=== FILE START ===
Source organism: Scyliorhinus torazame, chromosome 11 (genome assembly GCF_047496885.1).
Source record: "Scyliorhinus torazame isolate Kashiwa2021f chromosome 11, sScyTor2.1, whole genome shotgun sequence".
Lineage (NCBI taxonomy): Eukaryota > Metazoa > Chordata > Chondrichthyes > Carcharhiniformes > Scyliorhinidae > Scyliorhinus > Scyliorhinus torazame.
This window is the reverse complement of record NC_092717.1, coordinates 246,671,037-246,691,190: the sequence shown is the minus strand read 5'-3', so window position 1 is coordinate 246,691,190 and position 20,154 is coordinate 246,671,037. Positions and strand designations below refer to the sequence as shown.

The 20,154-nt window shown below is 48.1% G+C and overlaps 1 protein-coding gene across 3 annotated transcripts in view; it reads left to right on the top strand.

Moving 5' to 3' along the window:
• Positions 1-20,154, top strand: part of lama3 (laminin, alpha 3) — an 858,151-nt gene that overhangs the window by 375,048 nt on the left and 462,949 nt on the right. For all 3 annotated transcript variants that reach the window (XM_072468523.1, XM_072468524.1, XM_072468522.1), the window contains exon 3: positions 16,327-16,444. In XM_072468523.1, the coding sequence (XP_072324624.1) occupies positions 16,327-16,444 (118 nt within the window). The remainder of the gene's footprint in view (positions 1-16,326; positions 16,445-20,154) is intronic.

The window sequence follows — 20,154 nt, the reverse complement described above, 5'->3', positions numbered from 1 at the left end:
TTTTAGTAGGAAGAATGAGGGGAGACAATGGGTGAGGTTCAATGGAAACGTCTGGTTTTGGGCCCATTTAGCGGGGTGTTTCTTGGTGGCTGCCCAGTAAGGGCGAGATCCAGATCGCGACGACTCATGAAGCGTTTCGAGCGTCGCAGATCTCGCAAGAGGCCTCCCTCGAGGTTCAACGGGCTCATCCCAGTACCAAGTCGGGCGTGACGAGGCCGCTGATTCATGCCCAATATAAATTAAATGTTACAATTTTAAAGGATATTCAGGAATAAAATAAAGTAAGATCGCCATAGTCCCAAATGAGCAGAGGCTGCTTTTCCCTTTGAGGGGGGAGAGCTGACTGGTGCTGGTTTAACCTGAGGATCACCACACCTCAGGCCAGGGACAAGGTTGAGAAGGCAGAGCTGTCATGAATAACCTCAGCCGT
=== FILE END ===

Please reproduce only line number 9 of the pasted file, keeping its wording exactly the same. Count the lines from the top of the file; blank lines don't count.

TTTTAGTAGGAAGAATGAGGGGAGACAATGGGTGAGGTTCAATGGAAACGTCTGGTTTTGGGCCCATTTAGCGGGGTGTTTCTTGGTGGCTGCCCAGTAAGGGCGAGATCCAGATCGCGACGACTCATGAAGCGTTTCGAGCGTCGCAGATCTCGCAAGAGGCCTCCCTCGAGGTTCAACGGGCTCATCCCAGTACCAAGTCGGGCGTGACGAGGCCGCTGATTCATGCCCAATATAAATTAAATGTTACAATTTTAAAGGATATTCAGGAATAAAATAAAGTAAGATCGCCATAGTCCCAAATGAGCAGAGGCTGCTTTTCCCTTTGAGGGGGGAGAGCTGACTGGTGCTGGTTTAACCTGAGGATCACCACACCTCAGGCCAGGGACAAGGTTGAGAAGGCAGAGCTGTCATGAATAACCTCAGCCGT